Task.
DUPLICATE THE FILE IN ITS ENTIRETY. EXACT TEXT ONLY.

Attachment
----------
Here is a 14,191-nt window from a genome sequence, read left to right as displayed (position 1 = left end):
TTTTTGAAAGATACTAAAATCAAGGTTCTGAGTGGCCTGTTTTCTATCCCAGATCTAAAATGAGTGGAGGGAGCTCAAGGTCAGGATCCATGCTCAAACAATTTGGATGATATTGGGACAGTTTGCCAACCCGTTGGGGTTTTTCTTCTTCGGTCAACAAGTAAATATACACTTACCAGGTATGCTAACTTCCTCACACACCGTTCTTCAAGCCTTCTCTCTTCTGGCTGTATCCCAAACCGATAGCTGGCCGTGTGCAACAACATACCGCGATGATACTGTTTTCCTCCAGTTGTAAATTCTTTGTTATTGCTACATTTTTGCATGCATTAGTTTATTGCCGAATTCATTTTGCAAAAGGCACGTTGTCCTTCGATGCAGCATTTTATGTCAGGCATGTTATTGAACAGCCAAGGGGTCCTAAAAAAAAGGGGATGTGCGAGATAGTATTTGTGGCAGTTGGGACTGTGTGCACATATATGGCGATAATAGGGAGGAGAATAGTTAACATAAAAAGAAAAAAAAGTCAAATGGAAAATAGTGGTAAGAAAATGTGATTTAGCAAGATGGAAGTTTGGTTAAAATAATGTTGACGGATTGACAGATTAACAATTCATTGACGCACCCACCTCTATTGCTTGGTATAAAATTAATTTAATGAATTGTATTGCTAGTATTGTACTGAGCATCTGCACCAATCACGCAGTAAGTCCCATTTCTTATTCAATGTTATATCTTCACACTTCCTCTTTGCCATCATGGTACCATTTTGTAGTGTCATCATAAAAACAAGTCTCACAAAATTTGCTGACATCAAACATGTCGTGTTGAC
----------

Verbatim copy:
Here is a 14,191-nt window from a genome sequence, read left to right as displayed (position 1 = left end):
TTTTTGAAAGATACTAAAATCAAGGTTCTGAGTGGCCTGTTTTCTATCCCAGATCTAAAATGAGTGGAGGGAGCTCAAGGTCAGGATCCATGCTCAAACAATTTGGATGATATTGGGACAGTTTGCCAACCCGTTGGGGTTTTTCTTCTTCGGTCAACAAGTAAATATACACTTACCAGGTATGCTAACTTCCTCACACACCGTTCTTCAAGCCTTCTCTCTTCTGGCTGTATCCCAAACCGATAGCTGGCCGTGTGCAACAACATACCGCGATGATACTGTTTTCCTCCAGTTGTAAATTCTTTGTTATTGCTACATTTTTGCATGCATTAGTTTATTGCCGAATTCATTTTGCAAAAGGCACGTTGTCCTTCGATGCAGCATTTTATGTCAGGCATGTTATTGAACAGCCAAGGGGTCCTAAAAAAAAGGGGATGTGCGAGATAGTATTTGTGGCAGTTGGGACTGTGTGCACATATATGGCGATAATAGGGAGGAGAATAGTTAACATAAAAAGAAAAAAAAGTCAAATGGAAAATAGTGGTAAGAAAATGTGATTTAGCAAGATGGAAGTTTGGTTAAAATAATGTTGACGGATTGACAGATTAACAATTCATTGACGCACCCACCTCTATTGCTTGGTATAAAATTAATTTAATGAATTGTATTGCTAGTATTGTACTGAGCATCTGCACCAATCACGCAGTAAGTCCCATTTCTTATTCAATGTTATATCTTCACACTTCCTCTTTGCCATCATGGTACCATTTTGTAGTGTCATCATAAAAACAAGTCTCACAAAATTTGCTGACATCAAACATGTCGTGTTGAC